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I'm using node_redis and I'd like to save a structure like:

{
users : 
    "alex" : { "email" : "alex@gmail.com",
           "password" : "alex123"},
    "sandra" : { "email" : "sandra@gmail.com",
           "password" : "sandra123"},
    ...
}

Currently, for each user I create a JSON object:

jsonObj = { "email" : "alex@gmail.com",
            "password" : "alex123"}

and do a

db.hmset("alex", JSON.stringify(jsonObj))

Is it possible to embedded this strucute in another structure (the users one ?) How could I set users["alex"] with this structure ?

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Don't you mean db.hmset("users", "alex", JSON.stringify(jsonObj)) instead of db.hmset("alex", JSON.stringify(jsonObj))??? –  BMiner Sep 24 '13 at 19:19

2 Answers 2

up vote 12 down vote accepted

As far as I know there isn't native support for nested structures in Redis, but they can be modeled for example with set+hash (similar to hierarchical trees). Hashes are probably best suited for storing fields and values of single JSON object. What I would do is to store each user with a prefix (which is a Redis convention), for example:

db.hmset("user:alex", JSON.stringify(jsonObj));

and then use sets to group users into one set with a key named users. I can then get all of the users keys by smembers command and access each of them individually with hgetall.

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thanks, this is a good approach. Then, when you need to update a particuliar user, do you "srem "users" "user:alex" and create a new set to add to users ? –  Luc Apr 18 '11 at 15:00
    
@Luc: If the update doesn't affect his name which is used as a part of the key "user:alex" then you don't have to remove or add him again to the set. You just change specified fields in that hash and that should be all. In case when you are changing also his name you would probably have to delete the original "user:alex" hash and create new one. Then you would remove "user:alex" from "users" set and add there newly created hash key. –  yojimbo87 Apr 18 '11 at 15:11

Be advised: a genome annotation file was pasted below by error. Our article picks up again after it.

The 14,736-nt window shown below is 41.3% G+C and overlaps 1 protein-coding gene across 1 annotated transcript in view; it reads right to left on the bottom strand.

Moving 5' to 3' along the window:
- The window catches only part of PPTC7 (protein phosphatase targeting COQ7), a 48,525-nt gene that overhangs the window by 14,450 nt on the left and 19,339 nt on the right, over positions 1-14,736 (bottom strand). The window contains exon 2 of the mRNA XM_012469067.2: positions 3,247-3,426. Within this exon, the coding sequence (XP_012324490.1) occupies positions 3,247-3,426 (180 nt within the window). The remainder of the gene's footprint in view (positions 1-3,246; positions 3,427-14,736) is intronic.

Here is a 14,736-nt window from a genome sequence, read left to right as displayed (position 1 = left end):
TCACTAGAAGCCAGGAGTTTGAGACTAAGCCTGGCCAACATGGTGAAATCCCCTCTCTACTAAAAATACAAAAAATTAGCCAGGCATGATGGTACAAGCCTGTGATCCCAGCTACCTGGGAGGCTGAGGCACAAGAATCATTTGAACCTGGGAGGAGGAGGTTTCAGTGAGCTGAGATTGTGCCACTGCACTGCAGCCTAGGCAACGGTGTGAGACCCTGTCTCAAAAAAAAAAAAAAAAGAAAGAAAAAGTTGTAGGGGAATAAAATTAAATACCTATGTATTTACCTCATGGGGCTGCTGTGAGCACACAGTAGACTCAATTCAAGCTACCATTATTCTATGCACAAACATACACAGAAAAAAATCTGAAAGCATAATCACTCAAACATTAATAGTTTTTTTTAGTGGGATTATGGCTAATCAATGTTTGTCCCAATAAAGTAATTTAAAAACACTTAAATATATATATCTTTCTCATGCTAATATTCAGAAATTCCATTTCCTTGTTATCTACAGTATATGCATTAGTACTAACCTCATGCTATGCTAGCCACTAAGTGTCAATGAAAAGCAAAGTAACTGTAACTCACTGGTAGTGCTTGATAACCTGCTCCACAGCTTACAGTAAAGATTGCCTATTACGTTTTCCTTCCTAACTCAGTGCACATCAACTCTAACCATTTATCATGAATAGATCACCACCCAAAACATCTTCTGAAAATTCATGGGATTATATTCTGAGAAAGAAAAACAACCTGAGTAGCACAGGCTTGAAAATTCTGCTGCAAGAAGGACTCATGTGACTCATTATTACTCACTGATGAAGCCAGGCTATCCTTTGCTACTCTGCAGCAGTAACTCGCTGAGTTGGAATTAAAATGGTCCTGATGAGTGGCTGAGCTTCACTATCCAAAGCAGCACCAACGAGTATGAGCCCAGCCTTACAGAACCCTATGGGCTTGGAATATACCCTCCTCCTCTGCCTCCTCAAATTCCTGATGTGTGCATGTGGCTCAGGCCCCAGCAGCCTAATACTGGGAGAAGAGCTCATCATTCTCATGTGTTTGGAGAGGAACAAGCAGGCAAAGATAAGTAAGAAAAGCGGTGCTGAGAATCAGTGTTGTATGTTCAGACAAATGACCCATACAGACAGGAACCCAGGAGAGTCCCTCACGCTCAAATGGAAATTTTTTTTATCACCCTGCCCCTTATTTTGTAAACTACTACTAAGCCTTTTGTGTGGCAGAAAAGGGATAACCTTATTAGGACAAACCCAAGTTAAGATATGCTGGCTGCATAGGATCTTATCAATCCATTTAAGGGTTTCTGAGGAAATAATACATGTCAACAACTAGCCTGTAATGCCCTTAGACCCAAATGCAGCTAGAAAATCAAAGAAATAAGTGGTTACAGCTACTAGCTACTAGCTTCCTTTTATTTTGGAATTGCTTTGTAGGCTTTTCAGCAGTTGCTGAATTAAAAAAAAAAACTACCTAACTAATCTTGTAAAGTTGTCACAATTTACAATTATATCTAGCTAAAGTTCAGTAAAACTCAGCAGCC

I now use this approach (mix of Hash and Set). But the update does not work by only modifying the user object retrieved. It seems we have to "hmset user:alex user" once again. –  Luc Apr 18 '11 at 22:21
1  
I'm not sure that I understand this answer at all. You say that hashes are probably best suited for storing fields and values of a single JSON Object. Why is that better than simply just storing the JSON-encoded value to a string using SET? Are you comparing HSET user:{id} name Fred vs. SET user:{id} '{"name":"Fred"}'? If so, I'd presume that SET (and subsequent JSON parsing) is more often faster than HSET if you are frequently accessing all of the fields of the Object. Thoughts? –  BMiner Sep 24 '13 at 19:24
    
SET with JSON parsing being faster is questionable since it would probably highly depend on the string length which will be parsed and subsequently saved whereas HSET will process only required small part of the entire JSON object. If all fields are accessed SET could be a viable option and benchmarks with comparison could be interesting to see. –  yojimbo87 Sep 24 '13 at 20:34

You could store the sub structure as an object and store it's id within the main structure, rather like a pointer. So, given your example, I would do the following

{
users : 
    "alex" : { "email" : "alex@gmail.com",
           "password" : "alex123"},
    "sandra" : { "email" : "sandra@gmail.com",
           "password" : "sandra123"},
    ...
}
$x = incr idx:user
hmset user:$x email alex@gmail.com password alex123
sadd list:user $x

$x = incr idx:user
hmset user:$x email sandra@gmail.com password sandra123
sadd list:user $x

Hope this possible solution helps

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@lloyd-moore, thanks, yes in fact I use something like this. –  Luc Apr 27 '11 at 11:56
    
ok great. please consider a vote for the answer if it helped in any way. happy programming. –  Lloyd Moore Jun 11 '11 at 13:01

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